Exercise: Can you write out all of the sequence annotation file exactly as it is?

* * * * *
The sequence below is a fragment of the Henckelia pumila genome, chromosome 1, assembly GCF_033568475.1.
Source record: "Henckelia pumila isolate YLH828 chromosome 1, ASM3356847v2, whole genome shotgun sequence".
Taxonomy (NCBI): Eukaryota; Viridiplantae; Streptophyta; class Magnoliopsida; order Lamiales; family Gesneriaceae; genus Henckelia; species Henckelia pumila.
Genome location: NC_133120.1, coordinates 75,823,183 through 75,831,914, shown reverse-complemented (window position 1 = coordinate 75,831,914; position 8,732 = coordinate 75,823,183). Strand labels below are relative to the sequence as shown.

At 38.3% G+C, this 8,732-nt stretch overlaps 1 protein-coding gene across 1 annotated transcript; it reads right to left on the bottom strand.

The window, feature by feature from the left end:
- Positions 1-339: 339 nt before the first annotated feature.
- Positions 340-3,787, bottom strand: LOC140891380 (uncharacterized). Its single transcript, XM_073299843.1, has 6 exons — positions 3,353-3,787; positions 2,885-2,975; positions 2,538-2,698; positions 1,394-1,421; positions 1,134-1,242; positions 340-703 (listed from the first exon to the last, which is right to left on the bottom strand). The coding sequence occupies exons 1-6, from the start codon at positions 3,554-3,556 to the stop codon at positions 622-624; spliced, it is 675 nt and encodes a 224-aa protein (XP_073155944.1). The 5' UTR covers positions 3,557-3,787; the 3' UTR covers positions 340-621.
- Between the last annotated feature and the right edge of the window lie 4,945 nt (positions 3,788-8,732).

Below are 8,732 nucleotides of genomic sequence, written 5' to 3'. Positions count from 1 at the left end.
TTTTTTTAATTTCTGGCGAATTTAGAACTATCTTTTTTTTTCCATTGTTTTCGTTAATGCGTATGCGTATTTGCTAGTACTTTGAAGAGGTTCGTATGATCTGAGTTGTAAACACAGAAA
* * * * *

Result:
The sequence below is a fragment of the Henckelia pumila genome, chromosome 1, assembly GCF_033568475.1.
Source record: "Henckelia pumila isolate YLH828 chromosome 1, ASM3356847v2, whole genome shotgun sequence".
Taxonomy (NCBI): Eukaryota; Viridiplantae; Streptophyta; class Magnoliopsida; order Lamiales; family Gesneriaceae; genus Henckelia; species Henckelia pumila.
Genome location: NC_133120.1, coordinates 75,823,183 through 75,831,914, shown reverse-complemented (window position 1 = coordinate 75,831,914; position 8,732 = coordinate 75,823,183). Strand labels below are relative to the sequence as shown.

At 38.3% G+C, this 8,732-nt stretch overlaps 1 protein-coding gene across 1 annotated transcript; it reads right to left on the bottom strand.

The window, feature by feature from the left end:
- Positions 1-339: 339 nt before the first annotated feature.
- Positions 340-3,787, bottom strand: LOC140891380 (uncharacterized). Its single transcript, XM_073299843.1, has 6 exons — positions 3,353-3,787; positions 2,885-2,975; positions 2,538-2,698; positions 1,394-1,421; positions 1,134-1,242; positions 340-703 (listed from the first exon to the last, which is right to left on the bottom strand). The coding sequence occupies exons 1-6, from the start codon at positions 3,554-3,556 to the stop codon at positions 622-624; spliced, it is 675 nt and encodes a 224-aa protein (XP_073155944.1). The 5' UTR covers positions 3,557-3,787; the 3' UTR covers positions 340-621.
- Between the last annotated feature and the right edge of the window lie 4,945 nt (positions 3,788-8,732).

Below are 8,732 nucleotides of genomic sequence, written 5' to 3'. Positions count from 1 at the left end.
TTTTTTTAATTTCTGGCGAATTTAGAACTATCTTTTTTTTTCCATTGTTTTCGTTAATGCGTATGCGTATTTGCTAGTACTTTGAAGAGGTTCGTATGATCTGAGTTGTAAACACAGAAA